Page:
"Yes, we learned that from now on, we should ask passengers to turn off cellphones even earlier before takeoff ..."
There's such an easy solution here: Just ask who's easiest to bribe. Seat auctions, as they are known, used to happen all the time back in the '70s, those mystical days of your parents' youth, when candy was a penny and politicians at least pretended they were trying. The process is simple: Whoever accepts the smallest amount for their ticket gets paid (off). If no one raises their hands at first, you up the reward until some slacker figures he'd rather buy a 4K TV than get home on time. And it worked really well, until airlines realized that saving two microseconds of income and bullying people out of seats would be a lot more fun.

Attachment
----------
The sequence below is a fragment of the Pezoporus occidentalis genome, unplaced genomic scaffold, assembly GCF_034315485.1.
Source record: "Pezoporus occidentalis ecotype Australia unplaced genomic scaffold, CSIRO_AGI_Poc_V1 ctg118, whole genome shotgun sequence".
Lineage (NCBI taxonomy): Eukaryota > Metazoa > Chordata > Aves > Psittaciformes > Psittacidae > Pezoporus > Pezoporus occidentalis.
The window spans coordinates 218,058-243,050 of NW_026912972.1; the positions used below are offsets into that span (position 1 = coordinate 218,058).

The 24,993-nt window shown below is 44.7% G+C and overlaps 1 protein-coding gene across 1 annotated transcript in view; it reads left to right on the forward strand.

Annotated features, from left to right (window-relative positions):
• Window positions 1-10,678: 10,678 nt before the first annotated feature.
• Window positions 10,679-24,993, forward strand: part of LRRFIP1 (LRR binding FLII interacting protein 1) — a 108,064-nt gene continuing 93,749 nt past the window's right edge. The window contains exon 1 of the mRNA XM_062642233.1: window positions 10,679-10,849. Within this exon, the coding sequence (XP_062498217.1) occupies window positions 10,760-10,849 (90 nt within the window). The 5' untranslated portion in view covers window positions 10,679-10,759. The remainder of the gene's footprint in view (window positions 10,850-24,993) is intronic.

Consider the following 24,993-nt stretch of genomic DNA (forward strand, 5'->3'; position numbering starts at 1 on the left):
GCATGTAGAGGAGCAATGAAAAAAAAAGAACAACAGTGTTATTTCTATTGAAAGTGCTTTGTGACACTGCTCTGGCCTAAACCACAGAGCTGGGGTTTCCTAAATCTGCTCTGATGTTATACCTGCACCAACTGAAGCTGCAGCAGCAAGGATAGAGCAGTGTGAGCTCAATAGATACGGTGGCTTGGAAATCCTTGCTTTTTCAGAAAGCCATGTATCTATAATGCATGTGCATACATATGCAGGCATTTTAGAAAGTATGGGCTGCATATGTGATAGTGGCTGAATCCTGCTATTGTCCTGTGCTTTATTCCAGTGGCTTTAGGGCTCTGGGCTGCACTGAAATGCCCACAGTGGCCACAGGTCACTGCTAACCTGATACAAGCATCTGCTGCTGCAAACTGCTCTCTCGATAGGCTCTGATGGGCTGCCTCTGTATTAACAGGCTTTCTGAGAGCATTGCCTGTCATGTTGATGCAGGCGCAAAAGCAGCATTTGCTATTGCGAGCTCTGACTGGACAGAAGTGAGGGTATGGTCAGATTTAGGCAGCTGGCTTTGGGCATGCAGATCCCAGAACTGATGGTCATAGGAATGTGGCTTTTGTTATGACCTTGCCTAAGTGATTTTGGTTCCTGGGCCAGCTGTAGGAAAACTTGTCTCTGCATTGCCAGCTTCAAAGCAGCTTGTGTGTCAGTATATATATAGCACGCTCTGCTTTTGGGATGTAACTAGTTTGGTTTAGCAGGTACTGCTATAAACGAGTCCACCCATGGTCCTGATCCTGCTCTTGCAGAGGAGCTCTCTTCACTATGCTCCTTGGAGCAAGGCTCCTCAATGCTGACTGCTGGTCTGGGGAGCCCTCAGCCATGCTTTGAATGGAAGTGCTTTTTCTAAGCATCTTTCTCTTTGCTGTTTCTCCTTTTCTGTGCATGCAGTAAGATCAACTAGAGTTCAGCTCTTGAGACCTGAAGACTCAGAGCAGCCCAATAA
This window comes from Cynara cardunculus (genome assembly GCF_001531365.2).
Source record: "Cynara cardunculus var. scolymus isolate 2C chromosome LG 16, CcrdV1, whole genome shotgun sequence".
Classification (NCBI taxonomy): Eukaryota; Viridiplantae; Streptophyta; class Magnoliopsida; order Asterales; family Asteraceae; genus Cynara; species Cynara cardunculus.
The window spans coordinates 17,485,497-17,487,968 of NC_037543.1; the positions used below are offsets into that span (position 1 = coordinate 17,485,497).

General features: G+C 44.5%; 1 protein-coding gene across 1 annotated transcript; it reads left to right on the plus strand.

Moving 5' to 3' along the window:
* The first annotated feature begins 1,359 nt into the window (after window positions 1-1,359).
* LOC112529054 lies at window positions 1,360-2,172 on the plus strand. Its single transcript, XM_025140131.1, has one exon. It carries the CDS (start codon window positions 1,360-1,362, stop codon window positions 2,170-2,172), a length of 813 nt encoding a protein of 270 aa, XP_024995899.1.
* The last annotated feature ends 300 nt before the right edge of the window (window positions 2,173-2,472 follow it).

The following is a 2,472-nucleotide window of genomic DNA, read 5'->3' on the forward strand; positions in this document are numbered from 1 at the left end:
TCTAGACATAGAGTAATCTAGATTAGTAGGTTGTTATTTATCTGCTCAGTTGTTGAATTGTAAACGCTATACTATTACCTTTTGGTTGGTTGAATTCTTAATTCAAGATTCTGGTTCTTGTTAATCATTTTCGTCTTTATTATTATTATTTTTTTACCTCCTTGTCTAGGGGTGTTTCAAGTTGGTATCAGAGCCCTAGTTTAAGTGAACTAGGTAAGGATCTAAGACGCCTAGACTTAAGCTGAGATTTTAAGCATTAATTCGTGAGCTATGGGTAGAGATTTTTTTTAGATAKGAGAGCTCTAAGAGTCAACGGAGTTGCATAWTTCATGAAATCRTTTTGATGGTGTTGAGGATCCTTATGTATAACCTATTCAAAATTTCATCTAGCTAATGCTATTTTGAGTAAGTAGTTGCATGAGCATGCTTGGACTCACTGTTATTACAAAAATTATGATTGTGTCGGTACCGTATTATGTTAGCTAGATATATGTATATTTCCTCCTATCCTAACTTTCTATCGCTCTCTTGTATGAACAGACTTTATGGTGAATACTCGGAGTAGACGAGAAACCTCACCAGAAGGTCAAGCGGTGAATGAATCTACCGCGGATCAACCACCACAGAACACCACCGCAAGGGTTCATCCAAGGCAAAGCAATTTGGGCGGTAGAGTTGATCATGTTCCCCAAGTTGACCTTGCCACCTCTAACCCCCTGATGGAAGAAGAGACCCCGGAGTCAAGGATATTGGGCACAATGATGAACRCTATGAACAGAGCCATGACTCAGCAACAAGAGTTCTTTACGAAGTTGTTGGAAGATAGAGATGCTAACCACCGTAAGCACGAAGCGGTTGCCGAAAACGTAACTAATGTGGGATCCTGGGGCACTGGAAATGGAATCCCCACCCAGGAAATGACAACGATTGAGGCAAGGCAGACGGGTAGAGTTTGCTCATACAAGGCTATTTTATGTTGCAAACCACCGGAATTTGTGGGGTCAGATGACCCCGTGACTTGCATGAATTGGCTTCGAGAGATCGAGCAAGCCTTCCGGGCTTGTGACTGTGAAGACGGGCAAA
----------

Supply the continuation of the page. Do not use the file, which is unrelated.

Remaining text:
United, if they weren't so busy letting sexual assaulters walk out of their airports, could learn a thing or two from Delta, which has taken a novel and slightly devious approach to the seat auction. When you check in on a Delta flight that's in danger of being overbooked, they will ask you in advance how much money you'd accept in exchange for a later flight, so they know beforehand whom to approach if they need to bump someone. It's basically a blind seat auction, and it helps Delta get planes out faster while kicking fewer customers to the curb. It might dash your hopes of getting $5,000 for your seat and throwing a legendary party, but ... actually yeah, that just sucks.